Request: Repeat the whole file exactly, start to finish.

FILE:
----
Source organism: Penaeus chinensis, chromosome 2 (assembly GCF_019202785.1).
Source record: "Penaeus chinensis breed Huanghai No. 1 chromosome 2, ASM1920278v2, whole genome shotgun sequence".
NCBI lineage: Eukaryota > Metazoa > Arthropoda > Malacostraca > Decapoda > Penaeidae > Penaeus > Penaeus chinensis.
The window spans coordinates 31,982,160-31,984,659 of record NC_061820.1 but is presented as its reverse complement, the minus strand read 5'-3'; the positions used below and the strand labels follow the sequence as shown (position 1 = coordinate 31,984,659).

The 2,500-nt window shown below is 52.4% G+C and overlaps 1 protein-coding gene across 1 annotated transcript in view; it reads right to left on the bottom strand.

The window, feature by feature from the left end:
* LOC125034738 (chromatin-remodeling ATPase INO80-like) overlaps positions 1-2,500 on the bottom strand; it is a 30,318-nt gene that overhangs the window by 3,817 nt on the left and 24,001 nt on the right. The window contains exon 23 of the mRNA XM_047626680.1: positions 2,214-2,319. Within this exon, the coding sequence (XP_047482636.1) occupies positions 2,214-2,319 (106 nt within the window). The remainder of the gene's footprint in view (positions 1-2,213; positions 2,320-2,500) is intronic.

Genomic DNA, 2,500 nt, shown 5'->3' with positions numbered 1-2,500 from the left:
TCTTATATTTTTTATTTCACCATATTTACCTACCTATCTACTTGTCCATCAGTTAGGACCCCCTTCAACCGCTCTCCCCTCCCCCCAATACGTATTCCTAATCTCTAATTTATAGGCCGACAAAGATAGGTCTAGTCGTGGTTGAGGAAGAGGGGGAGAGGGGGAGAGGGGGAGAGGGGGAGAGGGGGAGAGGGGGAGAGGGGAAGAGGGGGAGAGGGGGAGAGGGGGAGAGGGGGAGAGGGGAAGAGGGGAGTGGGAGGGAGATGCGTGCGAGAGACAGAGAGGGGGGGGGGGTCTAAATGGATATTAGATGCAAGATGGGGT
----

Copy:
Source organism: Penaeus chinensis, chromosome 2 (assembly GCF_019202785.1).
Source record: "Penaeus chinensis breed Huanghai No. 1 chromosome 2, ASM1920278v2, whole genome shotgun sequence".
NCBI lineage: Eukaryota > Metazoa > Arthropoda > Malacostraca > Decapoda > Penaeidae > Penaeus > Penaeus chinensis.
The window spans coordinates 31,982,160-31,984,659 of record NC_061820.1 but is presented as its reverse complement, the minus strand read 5'-3'; the positions used below and the strand labels follow the sequence as shown (position 1 = coordinate 31,984,659).

The 2,500-nt window shown below is 52.4% G+C and overlaps 1 protein-coding gene across 1 annotated transcript in view; it reads right to left on the bottom strand.

The window, feature by feature from the left end:
* LOC125034738 (chromatin-remodeling ATPase INO80-like) overlaps positions 1-2,500 on the bottom strand; it is a 30,318-nt gene that overhangs the window by 3,817 nt on the left and 24,001 nt on the right. The window contains exon 23 of the mRNA XM_047626680.1: positions 2,214-2,319. Within this exon, the coding sequence (XP_047482636.1) occupies positions 2,214-2,319 (106 nt within the window). The remainder of the gene's footprint in view (positions 1-2,213; positions 2,320-2,500) is intronic.

Genomic DNA, 2,500 nt, shown 5'->3' with positions numbered 1-2,500 from the left:
TCTTATATTTTTTATTTCACCATATTTACCTACCTATCTACTTGTCCATCAGTTAGGACCCCCTTCAACCGCTCTCCCCTCCCCCCAATACGTATTCCTAATCTCTAATTTATAGGCCGACAAAGATAGGTCTAGTCGTGGTTGAGGAAGAGGGGGAGAGGGGGAGAGGGGGAGAGGGGGAGAGGGGGAGAGGGGGAGAGGGGAAGAGGGGGAGAGGGGGAGAGGGGGAGAGGGGGAGAGGGGAAGAGGGGAGTGGGAGGGAGATGCGTGCGAGAGACAGAGAGGGGGGGGGGGTCTAAATGGATATTAGATGCAAGATGGGGT